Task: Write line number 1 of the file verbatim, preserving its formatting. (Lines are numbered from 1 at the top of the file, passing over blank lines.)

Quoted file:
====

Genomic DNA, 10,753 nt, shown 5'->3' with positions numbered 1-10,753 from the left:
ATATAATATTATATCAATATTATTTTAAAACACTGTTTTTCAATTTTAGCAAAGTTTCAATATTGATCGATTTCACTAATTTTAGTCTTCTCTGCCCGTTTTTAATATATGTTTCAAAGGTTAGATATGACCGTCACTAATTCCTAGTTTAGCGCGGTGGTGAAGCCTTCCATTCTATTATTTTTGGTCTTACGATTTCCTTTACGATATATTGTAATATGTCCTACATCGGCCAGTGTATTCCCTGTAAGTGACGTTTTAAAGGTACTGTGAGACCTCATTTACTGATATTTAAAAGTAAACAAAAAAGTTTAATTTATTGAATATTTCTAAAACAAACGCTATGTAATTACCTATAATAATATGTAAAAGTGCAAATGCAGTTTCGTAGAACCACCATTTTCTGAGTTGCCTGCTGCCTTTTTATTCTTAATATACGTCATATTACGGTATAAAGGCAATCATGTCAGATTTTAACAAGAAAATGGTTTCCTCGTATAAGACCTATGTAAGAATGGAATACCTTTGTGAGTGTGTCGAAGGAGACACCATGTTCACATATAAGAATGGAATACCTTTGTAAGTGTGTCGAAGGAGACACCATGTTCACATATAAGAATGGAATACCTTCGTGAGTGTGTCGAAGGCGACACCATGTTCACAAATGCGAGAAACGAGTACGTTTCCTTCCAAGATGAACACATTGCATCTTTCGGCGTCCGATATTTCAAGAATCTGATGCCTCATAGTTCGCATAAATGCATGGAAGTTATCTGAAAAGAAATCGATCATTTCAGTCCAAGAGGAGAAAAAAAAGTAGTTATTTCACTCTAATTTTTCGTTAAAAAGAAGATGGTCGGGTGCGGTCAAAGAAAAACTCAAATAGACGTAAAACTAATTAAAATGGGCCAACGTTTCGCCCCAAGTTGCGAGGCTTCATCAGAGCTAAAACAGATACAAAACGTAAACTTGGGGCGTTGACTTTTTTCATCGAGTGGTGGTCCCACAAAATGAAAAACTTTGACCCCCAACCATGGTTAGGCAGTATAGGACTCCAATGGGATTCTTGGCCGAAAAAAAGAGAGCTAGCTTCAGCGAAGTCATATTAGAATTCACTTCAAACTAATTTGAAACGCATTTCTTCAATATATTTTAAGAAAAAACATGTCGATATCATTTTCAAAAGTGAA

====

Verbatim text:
Genomic DNA, 10,753 nt, shown 5'->3' with positions numbered 1-10,753 from the left: